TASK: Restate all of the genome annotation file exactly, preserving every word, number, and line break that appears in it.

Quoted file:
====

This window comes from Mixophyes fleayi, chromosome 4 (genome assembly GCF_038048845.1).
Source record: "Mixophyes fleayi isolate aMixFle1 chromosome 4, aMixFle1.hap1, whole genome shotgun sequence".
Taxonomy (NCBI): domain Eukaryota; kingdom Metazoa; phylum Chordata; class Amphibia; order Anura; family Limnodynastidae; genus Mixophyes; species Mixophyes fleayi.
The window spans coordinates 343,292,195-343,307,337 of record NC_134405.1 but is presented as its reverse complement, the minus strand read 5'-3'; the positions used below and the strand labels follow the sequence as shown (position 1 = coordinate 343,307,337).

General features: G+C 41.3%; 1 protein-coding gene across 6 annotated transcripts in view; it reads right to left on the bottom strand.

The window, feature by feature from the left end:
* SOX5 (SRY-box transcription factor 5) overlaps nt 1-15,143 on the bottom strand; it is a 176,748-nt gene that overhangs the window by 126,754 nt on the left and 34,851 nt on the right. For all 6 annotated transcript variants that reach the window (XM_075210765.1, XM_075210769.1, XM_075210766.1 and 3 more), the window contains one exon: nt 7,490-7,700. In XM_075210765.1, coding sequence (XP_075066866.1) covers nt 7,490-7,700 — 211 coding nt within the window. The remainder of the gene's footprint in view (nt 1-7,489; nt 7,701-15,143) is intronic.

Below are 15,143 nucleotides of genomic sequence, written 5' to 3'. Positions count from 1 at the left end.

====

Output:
This window comes from Mixophyes fleayi, chromosome 4 (genome assembly GCF_038048845.1).
Source record: "Mixophyes fleayi isolate aMixFle1 chromosome 4, aMixFle1.hap1, whole genome shotgun sequence".
Taxonomy (NCBI): domain Eukaryota; kingdom Metazoa; phylum Chordata; class Amphibia; order Anura; family Limnodynastidae; genus Mixophyes; species Mixophyes fleayi.
The window spans coordinates 343,292,195-343,307,337 of record NC_134405.1 but is presented as its reverse complement, the minus strand read 5'-3'; the positions used below and the strand labels follow the sequence as shown (position 1 = coordinate 343,307,337).

General features: G+C 41.3%; 1 protein-coding gene across 6 annotated transcripts in view; it reads right to left on the bottom strand.

The window, feature by feature from the left end:
* SOX5 (SRY-box transcription factor 5) overlaps nt 1-15,143 on the bottom strand; it is a 176,748-nt gene that overhangs the window by 126,754 nt on the left and 34,851 nt on the right. For all 6 annotated transcript variants that reach the window (XM_075210765.1, XM_075210769.1, XM_075210766.1 and 3 more), the window contains one exon: nt 7,490-7,700. In XM_075210765.1, coding sequence (XP_075066866.1) covers nt 7,490-7,700 — 211 coding nt within the window. The remainder of the gene's footprint in view (nt 1-7,489; nt 7,701-15,143) is intronic.

Below are 15,143 nucleotides of genomic sequence, written 5' to 3'. Positions count from 1 at the left end.